The Story Our Grandchildren Will Tell About Climate Change

Our grandchildren will tell their grandchildren our story, the story of the early 21st century, when an amazing change took place all over this world. They’ll share the legend of how we sent global warming packing: how we kicked it to the curb and took responsibility for our very lives. In Kripalu’s lexicon, it is the story of how we collectively and individually claimed our dharma.

It is also the story of fractured political systems, gross inequities, and social movements. It’s the account of myriad rapidly-evolving technologies, like delicately limned battery structures and decentralized solar energy networks, which would replace our frightening, ubiquitous dependence on fossil fuels. It is the inspiring story of leadership: how people in charge—in charge of countries and cities, of digital platforms and medical centers, of universities and athletic franchises, of fashion houses and breweries, of yoga studios and coffee shops—took swift and decisive action wherever they could to participate. To be part of an historic, universal transition toward a zero-carbon way of life. 

This is also the story of big money: how the gatekeepers of massive funds decided to divest everything from operations facilitating the problem of climate change. It’s the saga of an intentional pivot by the world’s corporations, institutions, sovereign funds, and economies to be part of the global solution.

It is also a business case about risk avoidance: the dangerous, compounding, and obvious examples of man-made disruption. It’s the giant, unfurling scroll of mounting scientific data, month after month, in which records for heat, precipitation, drought, and winds were shattered; and weather maps were recoded with colors to indicate new ranges and extremes; and expensive coastal property values might well plummet.

It’s the story of hardened meteorologists who were reduced to tweeting in all caps: I’VE NEVER SEEN ANYTHING LIKE THIS; and partisan politics that faded away as flood waters rose. “If this isn’t climate change, I don’t know what is,” said Miami’s Republican mayor as Hurricane Irma took aim last September.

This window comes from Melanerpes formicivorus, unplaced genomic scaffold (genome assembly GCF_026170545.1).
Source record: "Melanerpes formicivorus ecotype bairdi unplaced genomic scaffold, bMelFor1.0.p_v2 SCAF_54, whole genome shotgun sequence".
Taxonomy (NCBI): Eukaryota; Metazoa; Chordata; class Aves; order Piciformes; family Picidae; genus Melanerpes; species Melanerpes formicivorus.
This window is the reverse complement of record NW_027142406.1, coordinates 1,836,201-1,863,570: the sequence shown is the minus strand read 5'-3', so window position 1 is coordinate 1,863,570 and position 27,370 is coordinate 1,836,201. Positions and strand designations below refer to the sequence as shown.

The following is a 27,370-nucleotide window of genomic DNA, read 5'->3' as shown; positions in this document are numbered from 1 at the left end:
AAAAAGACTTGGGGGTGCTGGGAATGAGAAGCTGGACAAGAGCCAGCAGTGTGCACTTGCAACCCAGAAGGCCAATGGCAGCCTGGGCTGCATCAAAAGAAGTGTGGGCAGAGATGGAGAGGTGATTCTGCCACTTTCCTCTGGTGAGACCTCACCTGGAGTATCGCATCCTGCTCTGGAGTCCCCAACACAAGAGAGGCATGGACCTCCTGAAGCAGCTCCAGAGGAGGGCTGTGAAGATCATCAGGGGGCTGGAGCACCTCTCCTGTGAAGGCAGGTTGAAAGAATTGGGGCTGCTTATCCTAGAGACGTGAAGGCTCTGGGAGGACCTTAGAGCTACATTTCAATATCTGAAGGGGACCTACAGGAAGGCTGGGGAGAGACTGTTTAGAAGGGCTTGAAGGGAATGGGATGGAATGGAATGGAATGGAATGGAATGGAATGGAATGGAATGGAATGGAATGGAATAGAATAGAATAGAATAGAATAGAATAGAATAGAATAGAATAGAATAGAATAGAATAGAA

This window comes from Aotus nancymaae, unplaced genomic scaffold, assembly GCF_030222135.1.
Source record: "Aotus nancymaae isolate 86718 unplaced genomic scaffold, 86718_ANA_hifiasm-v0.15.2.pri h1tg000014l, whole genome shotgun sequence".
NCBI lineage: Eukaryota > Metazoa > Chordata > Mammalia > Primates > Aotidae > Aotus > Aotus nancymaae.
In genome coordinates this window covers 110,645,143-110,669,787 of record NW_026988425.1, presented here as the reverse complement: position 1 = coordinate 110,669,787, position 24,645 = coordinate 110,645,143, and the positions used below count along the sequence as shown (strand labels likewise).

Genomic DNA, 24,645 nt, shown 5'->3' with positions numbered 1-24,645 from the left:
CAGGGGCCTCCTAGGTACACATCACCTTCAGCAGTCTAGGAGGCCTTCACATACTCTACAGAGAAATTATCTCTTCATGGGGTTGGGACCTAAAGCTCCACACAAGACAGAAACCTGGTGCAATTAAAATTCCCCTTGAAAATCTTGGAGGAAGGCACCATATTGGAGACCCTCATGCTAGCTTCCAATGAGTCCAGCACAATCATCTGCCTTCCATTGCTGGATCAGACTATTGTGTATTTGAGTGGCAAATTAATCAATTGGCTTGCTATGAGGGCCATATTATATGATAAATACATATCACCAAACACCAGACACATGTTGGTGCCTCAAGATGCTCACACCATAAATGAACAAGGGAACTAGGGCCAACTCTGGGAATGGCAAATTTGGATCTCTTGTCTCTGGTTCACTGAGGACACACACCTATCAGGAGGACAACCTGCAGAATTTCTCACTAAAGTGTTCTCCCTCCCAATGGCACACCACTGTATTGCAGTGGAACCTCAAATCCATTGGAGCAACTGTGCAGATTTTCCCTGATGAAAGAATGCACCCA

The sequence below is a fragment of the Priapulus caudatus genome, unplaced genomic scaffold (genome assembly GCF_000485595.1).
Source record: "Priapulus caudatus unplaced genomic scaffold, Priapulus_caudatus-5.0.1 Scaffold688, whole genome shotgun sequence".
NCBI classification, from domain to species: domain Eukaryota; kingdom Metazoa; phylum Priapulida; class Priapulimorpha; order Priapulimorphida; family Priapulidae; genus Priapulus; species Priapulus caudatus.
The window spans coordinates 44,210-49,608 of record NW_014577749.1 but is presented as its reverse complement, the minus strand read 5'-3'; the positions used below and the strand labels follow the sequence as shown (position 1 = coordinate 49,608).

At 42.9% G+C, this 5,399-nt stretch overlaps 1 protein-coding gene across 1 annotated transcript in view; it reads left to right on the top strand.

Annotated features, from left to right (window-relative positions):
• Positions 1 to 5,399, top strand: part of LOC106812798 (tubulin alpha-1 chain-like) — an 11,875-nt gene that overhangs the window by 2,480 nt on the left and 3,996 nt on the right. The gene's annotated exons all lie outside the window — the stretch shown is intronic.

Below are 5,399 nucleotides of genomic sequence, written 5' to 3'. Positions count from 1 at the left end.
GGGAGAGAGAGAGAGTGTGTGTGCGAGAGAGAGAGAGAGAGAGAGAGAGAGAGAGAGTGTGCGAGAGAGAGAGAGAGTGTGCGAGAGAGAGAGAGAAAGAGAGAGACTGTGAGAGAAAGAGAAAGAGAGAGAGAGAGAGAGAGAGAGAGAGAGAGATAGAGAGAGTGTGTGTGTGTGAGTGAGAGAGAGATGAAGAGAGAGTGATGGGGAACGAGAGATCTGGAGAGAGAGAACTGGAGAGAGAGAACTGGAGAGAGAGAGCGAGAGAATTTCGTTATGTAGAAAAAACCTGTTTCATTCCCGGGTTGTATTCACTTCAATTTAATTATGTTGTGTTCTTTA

Most importantly, this is the story of how we prevailed. It’s an extraordinary legend of how we found our strength: how we brought the best practices of ancient spiritual yogi wisdom to bear on the modern challenge of global warming. It’s how we harnessed the power of mindfulness to develop an authentic, revitalized personal resilience for a new era. It’s how we returned to simple exercises like breathing, sitting still, listening, mediating, and getting outdoors, in order to develop our latent qualities of resilience, harmony, and effectiveness.

It’s how we remembered that we human beings are ridiculously finite and impossibly arrogant: we aren’t the most important thing in the world, after all. Nature will win every time. It’s how we learned to shed that arrogance, along with the companion faults of fear, doubt, complacency, cynicism, and despair.

This is the story of how we got up out of our chairs and became part of the solution. It’s the story of how we vanquished the lazy, petulant appeal of clinging to a doomed status quo and doing nothing. It’s how we stopped being foolish. It’s the story of how we finally became responsible for ourselves and for each other. It’s how we realized the enormity of what was at stake, took heart, gathered together, multiplied, and prevailed.

As I write, the American public is waking up to the reality that our esteemed scientists are spot-on: climate change is real. It acts as a threat multiplier to extreme weather like hurricanes, floods, wildfires, and bombogenesis. All of these dramatic events are on regular display, if not just outside the window then on our ubiquitous screens. So then, ours is also the marvelous story of how decent people realized that the climate was indeed changing—just as the scientists warned it would—and how they decided to do something about it. It’s how millions and then billions of people processed that conditions were becoming progressively worse—not better, or leveling off—threatening property, money, sustenance, and health. And committed to fixing it.

Future generations may be flabbergasted by our fraught struggle on this. What took us so long? How did a critical mass of us finally become alarmed and demand change? How did we reach deep within to develop our strongest, clearest, and most effective authentic selves?

This is the story of a vast, dawning awareness that something was going terribly wrong everywhere. It is the story of a few prescient heroes who went viral. Because fixing climate change was not only a matter of technology, transportation, finance, food, and policy. It was also a matter of the human spirit. It meant fighting for what was right, and, if necessary, persisting when the outlook was dim, and lighting the way forward no matter what.

Find out about upcoming programs with Sarah Finnie Robinson at Kripalu.

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Sarah Finnie Robinson is a climate communicator, investor, and activist.

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